The three Lurchers I have just been to live in Dog Heaven!
In a fairly small environment they are allowed a great deal of enrichment in terms of things to chew and explore with no owner panic if they make a mess! I have to persuade many people to give their dogs things to do, chew or wreck to keep them busy and to calm them down as it can require quite a bit of clearing up afterwards.
Nor is undue pressure put upon the three Lurchers in terms of training or correction. If they have dismembered the stuffed tiger, so be it – it is repaired.
The lady has had Cassie since she was a puppy twelve years ago. Zak, a Lurcher with collie in him has lived with her for two years and young Jerry, eighteen months old, she has had for just ten days.
There is underlying pressure on Zak in particular in terms of stress build-up. This beautiful Lurcher whose life is ongoing rehabilitation from a dreadful past is particularly in tune with the lady. If she is excited, anxious or down, he will pick up on it.
The first prerequisite for a calm dog is for us to be calm ourselves. Even if we don’t feel calm inside (and the dog may not be completely fooled), we need to behave calm.
Humping is the way Zak vents his stress.
He has calmed down a lot since the lady adopted him. He used to regularly hump a huge stuffed tiger (dismembered yesterday by one of the dogs and not for the first time). Mostly unchecked, humping has become a well-rehearsed behaviour that has helped him to cope in some way.
There will now be an element of habit to it. It’s his default when over-aroused.
His new target is Jerry.
The past couple of days had been particularly hard on the lady and she has been feeling very emotional. She had discovered there was something badly wrong with young Jerry’s hip and the vet at first feared cancer. It turns out to be an old injury to his hip joint, the femoral head. This is a relief but will involve extensive crate rest after an operation.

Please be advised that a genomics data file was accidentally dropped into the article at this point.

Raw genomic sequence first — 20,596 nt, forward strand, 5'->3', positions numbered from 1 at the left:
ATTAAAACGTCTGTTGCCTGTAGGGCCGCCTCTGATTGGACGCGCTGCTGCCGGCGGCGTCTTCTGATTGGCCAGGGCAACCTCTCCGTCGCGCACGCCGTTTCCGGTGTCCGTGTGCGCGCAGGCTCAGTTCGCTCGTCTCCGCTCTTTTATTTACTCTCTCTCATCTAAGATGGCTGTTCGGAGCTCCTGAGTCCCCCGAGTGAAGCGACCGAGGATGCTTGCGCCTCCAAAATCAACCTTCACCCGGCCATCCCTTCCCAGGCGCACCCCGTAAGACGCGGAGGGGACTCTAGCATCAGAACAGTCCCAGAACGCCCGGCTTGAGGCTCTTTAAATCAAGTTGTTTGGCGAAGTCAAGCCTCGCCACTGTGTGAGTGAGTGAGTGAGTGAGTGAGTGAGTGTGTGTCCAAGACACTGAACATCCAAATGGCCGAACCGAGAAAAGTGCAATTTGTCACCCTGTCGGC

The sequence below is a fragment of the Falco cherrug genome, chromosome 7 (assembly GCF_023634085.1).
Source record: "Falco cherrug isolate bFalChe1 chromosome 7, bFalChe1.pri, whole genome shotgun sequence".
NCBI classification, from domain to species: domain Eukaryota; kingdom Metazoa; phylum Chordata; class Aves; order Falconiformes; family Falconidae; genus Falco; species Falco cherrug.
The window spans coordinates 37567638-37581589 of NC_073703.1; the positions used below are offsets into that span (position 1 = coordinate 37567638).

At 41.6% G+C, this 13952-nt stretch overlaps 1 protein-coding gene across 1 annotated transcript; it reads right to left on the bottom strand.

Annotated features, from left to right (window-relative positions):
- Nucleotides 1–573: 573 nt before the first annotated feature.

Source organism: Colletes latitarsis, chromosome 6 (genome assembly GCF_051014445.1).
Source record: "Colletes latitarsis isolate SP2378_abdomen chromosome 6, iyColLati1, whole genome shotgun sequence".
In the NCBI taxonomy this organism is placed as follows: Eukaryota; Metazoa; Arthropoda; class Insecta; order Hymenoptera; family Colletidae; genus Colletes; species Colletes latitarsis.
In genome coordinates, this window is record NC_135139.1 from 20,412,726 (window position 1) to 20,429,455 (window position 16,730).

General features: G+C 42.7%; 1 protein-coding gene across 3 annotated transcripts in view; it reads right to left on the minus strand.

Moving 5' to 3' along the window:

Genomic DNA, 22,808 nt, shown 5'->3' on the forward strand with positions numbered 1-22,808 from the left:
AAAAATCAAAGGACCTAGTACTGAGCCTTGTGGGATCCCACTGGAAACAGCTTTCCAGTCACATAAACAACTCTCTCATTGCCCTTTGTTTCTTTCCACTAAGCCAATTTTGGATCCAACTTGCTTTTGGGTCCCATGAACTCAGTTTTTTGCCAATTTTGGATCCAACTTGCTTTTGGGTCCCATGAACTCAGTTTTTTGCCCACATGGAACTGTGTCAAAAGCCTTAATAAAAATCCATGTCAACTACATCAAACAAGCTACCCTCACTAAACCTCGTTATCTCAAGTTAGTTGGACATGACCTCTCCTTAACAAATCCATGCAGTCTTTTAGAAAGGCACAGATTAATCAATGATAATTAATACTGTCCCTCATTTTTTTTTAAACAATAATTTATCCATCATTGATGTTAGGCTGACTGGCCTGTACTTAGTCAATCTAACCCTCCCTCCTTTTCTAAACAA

So when I arrived Zak had a head of steam where arousal is concerned. He’s still getting used to the energetic but sweet Jerry. He is picking up on the stressed lady’s own emotions and then I, a visitor, arrives.
His head goes over the back of Jerry. He moves his body around and he starts humping.
It seems that Jerry, by just being Jerry when he’s moving about, is the trigger. He has only been there for ten days. He is he settling in to his new environment and he is understandably quite excitable himself.
When unable to cope with build up of ‘stuff’, Zak now redirects his arousal and frustrations into humping him – possibly also to control him by stopping him moving about.
Humping must be the very last thing Jerry’s hip needs at the moment so we are in a situation where it’s not good to forcibly pull a dog off but it’s even worse for him to continue. Calling him off for food didn’t work. Once he got started he became deaf. Now as soon as he simply turned towards Jerry we worked on calling him, marking and rewarding as soon as he turned to us instead. Pre-empting is the answer coupled with removal of opportunity which isn’t easy.
It’s hard to redirect him onto something else – something to chew for instance – because it could possibly cause competition between the dogs. A gate should solve that.
Having together managed to get Zak away from him, Jerry would then move back to Zak! Both dogs were now on lead. When the lady is alone how will she cope?
Various management strategies are already being put in place including a gate between kitchen and sitting room. Zak needs a different outlet for his arousal but most importantly, the arousal itself needs addressing.
The lady herself is the key. At important times there will be less loud, excitable talking to the dogs; she will move about much more slowly. This doesn’t mean she can’t generally be her chatty, cheerful self at other times. Dogs, like people, listen and learn a whole lot better when all is quiet, something I made good use of years ago when I was the music teacher in a boys’ school.
Act calm and you start to feel calmer, don’t you.
It’s working already.
A while ago I wrote one of my short Paws for Thought blogs about the subject: Humping – What Is It Really About? To quote Marc Bekoff in Psychology Today, humping is ‘a displacement behavior, meaning that it’s a byproduct of conflicted emotions. For some dogs a new visitor to the house could elicit a mixture of excitement and stress that could make for a humping dog’.